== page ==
We are delighted that Julian English, Editorial Director at FMC is our Guest Editor today, he writes..
The ‘cloud’ was once a term reserved only for IT tekkies. But now everyone uses it.
The cloud is not a single place, but more a way of working. And one can use the cloud for storage, applications, business servers and the options grow almost daily.
Businesses of all sizes are implementing cloud technology to reduce costs, overhead, and physical space dedicated to computing. But the big issue in dentistry has been protection of data. And in the wake of GDPR, we are all taking this issue very seriously indeed.
So what exactly is the cloud?
Cloud has been misunderstood. But it is growing. Because internet connections have become faster and faster and the internet is used so ubiquitously, the cloud has developed as a reliable method in which to operate. Back in the day the internet was slow and expensive, so it was only used for essential tasks – visiting websites, searching and sending emails. For example at home my first modem (remember them) was a separate device running at 28.8 kbs (forget the kbs bit, just remember the 28.8 number). It had to be fired up and made odd noises when connecting to the internet. Now the provider of my TV channels delivers 200,000 kps internet speed at home.
As a result of this, one can run applications like MS Word directly over the internet (aka the cloud) without having to install it on your local computer. Voila the cloud.
If you can run MS Word over the internet you can run almost any software.
Businesses serving dentistry in the 21st century should be offering their products through the cloud. It is the route forward. The days of receiving disks in the post to install are a distant past. The days of downloading applications to install on your computer…are numbered.
Instead, cloud solutions allow forwarding-thinking businesses to remain constantly up-to-date with the latest software updates, and to run extraordinarily powerful programs.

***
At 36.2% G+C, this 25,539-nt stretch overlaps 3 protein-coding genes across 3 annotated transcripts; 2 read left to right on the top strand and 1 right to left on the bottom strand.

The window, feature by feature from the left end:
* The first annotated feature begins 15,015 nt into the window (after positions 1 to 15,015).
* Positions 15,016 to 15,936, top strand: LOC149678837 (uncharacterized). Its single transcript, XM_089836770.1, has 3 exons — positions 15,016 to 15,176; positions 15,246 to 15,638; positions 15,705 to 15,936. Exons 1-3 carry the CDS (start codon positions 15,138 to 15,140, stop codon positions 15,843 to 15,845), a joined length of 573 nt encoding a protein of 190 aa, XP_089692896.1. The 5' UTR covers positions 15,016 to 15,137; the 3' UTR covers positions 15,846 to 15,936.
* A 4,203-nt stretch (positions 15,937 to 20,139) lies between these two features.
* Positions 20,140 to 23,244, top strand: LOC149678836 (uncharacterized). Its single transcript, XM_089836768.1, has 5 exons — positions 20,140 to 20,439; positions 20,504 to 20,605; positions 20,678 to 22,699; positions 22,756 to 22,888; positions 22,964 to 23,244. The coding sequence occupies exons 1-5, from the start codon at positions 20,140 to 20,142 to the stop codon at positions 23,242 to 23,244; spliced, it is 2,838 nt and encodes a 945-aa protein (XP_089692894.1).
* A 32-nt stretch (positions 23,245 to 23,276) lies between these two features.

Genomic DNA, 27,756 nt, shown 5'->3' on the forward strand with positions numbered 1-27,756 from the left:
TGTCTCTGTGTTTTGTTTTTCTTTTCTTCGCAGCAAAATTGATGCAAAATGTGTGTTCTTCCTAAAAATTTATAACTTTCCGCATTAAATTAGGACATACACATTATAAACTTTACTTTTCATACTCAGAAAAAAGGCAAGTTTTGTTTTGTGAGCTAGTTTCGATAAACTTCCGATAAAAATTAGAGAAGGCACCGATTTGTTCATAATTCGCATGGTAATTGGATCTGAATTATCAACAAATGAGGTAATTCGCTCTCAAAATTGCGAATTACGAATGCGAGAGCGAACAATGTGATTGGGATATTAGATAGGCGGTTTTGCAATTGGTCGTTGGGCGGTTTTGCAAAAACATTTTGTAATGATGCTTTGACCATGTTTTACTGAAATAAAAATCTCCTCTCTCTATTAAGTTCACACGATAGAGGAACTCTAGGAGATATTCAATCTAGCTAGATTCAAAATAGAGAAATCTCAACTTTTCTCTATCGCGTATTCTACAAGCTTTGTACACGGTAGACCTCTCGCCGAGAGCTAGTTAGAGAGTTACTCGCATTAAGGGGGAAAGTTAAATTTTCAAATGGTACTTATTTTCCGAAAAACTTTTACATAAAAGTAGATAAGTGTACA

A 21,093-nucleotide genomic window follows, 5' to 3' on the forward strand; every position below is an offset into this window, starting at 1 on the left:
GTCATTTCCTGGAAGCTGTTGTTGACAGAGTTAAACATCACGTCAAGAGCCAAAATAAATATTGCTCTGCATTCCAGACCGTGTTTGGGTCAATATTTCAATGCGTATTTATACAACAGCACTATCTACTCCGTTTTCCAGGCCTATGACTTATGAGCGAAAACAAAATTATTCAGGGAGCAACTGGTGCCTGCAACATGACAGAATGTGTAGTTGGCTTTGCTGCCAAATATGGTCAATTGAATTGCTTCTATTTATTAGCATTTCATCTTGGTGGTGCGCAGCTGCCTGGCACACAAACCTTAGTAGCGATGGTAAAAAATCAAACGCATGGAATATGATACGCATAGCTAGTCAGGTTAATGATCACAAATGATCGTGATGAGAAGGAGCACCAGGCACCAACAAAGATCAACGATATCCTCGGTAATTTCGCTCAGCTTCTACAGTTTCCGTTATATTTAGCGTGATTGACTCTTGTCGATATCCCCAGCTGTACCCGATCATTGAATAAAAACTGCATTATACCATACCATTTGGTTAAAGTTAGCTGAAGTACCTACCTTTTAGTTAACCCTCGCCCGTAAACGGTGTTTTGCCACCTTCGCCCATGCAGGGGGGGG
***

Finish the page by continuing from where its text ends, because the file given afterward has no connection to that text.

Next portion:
Positives for cloud computing
- No server rooms
- Immediate updates to software
- Speed and efficiency
- Easier file-sharing
- Never run out of memory
- No more sets of CD-ROMs and installing that software on every machine
Back to security
PC security is less of a concern when you do everything through the internet.
For dental practices using the cloud, the better software providers, triangulate operations as simple as saving a file through three or more computers to remove the possibility of files being damaged or corrupted.
Triangulation also means that files and date is automatically encrypted…because only a third of it is ever on one cloud-based computer.
What do I use at Dentistry magazine?
I do not profess to be an expert on cloud computing, but I use it. My home files are stored on Apple iCloud, and iDrive and Googledrive. Mrs English is an enthusiastic selfie-taker and wants kept safe the 38,000 pictures and growing. Hard drives fail, so the cloud is the essential backup that stops her asking me about our picture file security on a daily basis.
At FMC and Dentistry magazine we use cloud versions of the Adobe products, photoshop and Acrobat among others. It has proven faster and more reliable, and cheaper. For storage we have two needs, regular working space. This needs 1 GB of fast access files. A backed-up to the cloud NAS (network accessible drive) is best for this. We back that up to the cloud encrypted and to a smaller NAS at home using the cloud. For our archive (3TB we back this up to iDrive weekly).
For dental practices
Back up of patient data to the cloud needs encryption to ensure patient safety. A few years ago that used to be a big issue, but almost every cloud company offers encryption now. Cloud should work quietly in the background around existing software.
- Cloud computing is faster.
- Cloud computing is inherently safer.
- Cloud computing is cheaper.
- Cloud computing is easier to teach.
- Cloud computing is easier to support.
- Cloud computing saves space.
- Cloud computing is more accessible.
- Cloud computing is the future because of the above reasons.
- Plus, it allows employees and users to work remotely and is great for the planet.
Written exclusively for Dentally by Guest Editor: Julian English, Editorial director at FMC, who has more than 23 years’ experience working on award-winning Dentistry magazine and numerous other dental journals, Julian is a well-known face in dental publishing.
Share this page